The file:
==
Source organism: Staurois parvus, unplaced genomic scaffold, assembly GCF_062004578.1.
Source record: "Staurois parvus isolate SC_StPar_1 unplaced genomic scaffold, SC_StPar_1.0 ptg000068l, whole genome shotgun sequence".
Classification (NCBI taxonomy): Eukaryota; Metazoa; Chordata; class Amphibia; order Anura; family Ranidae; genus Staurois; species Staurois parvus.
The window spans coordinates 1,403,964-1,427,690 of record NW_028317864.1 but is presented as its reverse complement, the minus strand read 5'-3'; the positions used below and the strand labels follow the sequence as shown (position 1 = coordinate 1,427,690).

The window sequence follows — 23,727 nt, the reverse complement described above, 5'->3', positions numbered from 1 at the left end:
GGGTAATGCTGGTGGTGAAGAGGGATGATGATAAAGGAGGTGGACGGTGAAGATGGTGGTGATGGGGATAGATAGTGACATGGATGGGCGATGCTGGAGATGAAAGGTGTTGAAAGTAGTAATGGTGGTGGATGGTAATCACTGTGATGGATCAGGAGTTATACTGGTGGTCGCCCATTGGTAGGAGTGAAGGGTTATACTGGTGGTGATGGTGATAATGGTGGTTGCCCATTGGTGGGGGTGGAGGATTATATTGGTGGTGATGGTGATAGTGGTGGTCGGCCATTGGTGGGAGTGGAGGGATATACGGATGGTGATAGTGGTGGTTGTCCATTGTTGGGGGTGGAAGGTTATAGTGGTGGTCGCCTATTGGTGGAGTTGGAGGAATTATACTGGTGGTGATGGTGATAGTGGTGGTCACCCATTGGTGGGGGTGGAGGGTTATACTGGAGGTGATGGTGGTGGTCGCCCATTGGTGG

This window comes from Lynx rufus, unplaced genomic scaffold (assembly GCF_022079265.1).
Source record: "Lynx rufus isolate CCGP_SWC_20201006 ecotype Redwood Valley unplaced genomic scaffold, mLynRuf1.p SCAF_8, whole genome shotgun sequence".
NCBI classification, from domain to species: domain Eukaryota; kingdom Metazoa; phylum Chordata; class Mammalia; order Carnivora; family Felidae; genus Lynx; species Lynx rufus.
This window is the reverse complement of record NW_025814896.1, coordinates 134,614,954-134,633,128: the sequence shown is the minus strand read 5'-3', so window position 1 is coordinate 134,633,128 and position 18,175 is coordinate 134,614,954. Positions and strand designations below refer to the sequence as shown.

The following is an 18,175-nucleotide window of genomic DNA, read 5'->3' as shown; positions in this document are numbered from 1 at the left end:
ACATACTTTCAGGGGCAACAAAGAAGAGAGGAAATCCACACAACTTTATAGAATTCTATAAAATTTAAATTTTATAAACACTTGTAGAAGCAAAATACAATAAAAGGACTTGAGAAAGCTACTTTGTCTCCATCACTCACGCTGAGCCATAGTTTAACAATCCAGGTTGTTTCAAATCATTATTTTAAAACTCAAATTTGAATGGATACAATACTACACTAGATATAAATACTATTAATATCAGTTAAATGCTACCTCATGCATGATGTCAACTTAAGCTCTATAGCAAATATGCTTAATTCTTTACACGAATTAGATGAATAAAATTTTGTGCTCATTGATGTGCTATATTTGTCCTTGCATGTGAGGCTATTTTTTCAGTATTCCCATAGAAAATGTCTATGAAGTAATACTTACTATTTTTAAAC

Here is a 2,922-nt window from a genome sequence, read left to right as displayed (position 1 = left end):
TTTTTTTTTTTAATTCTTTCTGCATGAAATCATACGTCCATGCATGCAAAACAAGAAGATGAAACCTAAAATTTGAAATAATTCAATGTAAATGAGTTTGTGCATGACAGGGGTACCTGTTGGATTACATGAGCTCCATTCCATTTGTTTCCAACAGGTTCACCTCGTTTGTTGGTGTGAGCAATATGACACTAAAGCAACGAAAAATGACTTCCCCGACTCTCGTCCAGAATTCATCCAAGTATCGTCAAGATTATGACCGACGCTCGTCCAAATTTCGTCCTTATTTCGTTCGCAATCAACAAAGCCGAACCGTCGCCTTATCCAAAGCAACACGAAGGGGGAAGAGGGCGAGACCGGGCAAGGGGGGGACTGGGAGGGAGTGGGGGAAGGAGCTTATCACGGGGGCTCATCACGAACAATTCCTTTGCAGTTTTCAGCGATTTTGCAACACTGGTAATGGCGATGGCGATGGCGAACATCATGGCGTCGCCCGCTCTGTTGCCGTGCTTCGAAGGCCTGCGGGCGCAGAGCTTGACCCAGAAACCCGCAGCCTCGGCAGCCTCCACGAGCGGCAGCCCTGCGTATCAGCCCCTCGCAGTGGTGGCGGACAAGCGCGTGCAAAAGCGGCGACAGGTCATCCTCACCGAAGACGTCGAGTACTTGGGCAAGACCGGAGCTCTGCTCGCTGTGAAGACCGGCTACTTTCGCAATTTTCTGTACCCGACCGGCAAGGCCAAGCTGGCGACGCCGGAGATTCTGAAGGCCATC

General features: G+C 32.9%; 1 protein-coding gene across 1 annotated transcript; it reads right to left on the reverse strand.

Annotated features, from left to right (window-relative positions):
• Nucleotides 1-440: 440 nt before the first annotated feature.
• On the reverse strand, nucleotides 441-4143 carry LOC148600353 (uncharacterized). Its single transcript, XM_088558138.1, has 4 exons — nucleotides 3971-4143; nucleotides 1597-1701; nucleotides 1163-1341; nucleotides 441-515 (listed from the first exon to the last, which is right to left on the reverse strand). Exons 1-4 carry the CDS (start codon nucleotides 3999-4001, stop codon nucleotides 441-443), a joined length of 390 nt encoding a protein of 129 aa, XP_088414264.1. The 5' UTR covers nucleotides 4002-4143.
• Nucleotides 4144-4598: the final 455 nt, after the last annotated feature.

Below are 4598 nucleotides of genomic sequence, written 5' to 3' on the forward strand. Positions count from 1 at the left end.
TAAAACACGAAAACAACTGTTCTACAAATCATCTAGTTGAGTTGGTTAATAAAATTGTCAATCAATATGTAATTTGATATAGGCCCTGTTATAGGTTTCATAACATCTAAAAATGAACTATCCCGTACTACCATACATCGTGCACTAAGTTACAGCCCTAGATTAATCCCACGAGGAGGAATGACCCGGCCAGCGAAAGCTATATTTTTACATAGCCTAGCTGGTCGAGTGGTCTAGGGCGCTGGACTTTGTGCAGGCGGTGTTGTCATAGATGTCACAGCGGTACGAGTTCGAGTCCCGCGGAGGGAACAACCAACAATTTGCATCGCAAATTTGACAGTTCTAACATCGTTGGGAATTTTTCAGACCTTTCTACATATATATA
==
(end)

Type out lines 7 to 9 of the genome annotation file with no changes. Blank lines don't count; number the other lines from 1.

This window comes from Lynx rufus, unplaced genomic scaffold (assembly GCF_022079265.1).
Source record: "Lynx rufus isolate CCGP_SWC_20201006 ecotype Redwood Valley unplaced genomic scaffold, mLynRuf1.p SCAF_8, whole genome shotgun sequence".
NCBI classification, from domain to species: domain Eukaryota; kingdom Metazoa; phylum Chordata; class Mammalia; order Carnivora; family Felidae; genus Lynx; species Lynx rufus.